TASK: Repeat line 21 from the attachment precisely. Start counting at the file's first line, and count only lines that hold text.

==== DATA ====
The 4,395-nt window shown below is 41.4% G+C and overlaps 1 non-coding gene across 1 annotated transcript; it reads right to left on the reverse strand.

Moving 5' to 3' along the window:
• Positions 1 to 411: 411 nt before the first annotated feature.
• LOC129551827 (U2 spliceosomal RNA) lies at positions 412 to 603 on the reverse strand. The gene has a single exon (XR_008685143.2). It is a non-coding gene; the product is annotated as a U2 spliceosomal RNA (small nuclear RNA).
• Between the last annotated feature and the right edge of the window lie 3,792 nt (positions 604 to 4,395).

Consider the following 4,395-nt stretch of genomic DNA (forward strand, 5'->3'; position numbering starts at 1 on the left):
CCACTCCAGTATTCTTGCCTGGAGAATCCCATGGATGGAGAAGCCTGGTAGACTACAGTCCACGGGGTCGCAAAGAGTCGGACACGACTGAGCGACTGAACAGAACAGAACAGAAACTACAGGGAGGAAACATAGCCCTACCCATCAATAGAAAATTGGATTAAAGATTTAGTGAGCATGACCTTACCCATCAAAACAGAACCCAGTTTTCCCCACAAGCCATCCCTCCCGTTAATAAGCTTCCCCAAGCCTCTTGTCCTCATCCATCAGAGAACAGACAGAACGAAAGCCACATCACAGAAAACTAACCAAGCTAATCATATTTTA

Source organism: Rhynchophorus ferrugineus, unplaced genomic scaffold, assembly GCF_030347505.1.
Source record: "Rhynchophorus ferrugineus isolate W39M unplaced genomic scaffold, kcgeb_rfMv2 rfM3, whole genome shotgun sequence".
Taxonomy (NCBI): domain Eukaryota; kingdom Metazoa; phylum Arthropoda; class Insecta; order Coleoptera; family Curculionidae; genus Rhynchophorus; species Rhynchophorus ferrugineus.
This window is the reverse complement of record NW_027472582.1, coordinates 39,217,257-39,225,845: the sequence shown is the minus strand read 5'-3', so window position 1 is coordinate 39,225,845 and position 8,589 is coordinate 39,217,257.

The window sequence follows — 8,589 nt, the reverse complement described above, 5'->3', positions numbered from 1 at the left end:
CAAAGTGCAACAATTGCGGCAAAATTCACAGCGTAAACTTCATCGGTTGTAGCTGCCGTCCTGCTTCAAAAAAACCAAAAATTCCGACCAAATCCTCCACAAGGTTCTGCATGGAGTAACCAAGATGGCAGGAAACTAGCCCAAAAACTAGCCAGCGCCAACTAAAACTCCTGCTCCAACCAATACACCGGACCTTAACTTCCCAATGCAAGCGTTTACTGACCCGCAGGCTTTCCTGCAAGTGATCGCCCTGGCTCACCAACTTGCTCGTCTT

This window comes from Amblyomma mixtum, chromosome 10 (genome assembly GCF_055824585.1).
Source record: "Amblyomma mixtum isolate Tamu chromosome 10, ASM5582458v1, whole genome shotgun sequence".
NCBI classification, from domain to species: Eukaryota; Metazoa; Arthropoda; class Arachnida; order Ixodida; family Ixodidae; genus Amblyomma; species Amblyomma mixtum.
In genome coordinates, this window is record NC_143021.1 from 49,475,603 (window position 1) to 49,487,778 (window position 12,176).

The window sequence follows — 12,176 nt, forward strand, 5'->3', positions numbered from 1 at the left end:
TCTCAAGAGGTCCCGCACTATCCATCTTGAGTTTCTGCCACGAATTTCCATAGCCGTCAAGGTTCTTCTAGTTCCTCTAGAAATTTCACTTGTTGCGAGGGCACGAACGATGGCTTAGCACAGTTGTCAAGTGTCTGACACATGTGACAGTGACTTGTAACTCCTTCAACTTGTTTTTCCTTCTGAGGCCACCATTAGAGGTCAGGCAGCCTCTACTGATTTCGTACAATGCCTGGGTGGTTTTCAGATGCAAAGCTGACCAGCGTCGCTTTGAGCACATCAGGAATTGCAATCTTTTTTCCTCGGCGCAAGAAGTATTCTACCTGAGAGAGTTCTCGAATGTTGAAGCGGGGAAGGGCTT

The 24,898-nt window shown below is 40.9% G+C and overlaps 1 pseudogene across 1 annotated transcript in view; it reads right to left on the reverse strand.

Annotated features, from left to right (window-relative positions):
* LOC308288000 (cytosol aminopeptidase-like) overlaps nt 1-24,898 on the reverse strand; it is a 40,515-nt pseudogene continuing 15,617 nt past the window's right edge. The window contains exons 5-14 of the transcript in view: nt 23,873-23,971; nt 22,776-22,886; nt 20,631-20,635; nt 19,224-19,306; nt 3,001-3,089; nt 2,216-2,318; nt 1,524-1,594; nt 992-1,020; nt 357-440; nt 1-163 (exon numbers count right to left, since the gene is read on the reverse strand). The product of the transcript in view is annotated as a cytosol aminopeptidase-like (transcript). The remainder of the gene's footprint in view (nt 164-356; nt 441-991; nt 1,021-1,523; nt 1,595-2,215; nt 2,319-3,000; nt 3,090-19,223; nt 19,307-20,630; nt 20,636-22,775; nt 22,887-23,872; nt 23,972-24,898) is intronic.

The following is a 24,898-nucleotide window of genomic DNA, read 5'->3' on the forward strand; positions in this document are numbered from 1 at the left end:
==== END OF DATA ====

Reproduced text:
Annotated features, from left to right (window-relative positions):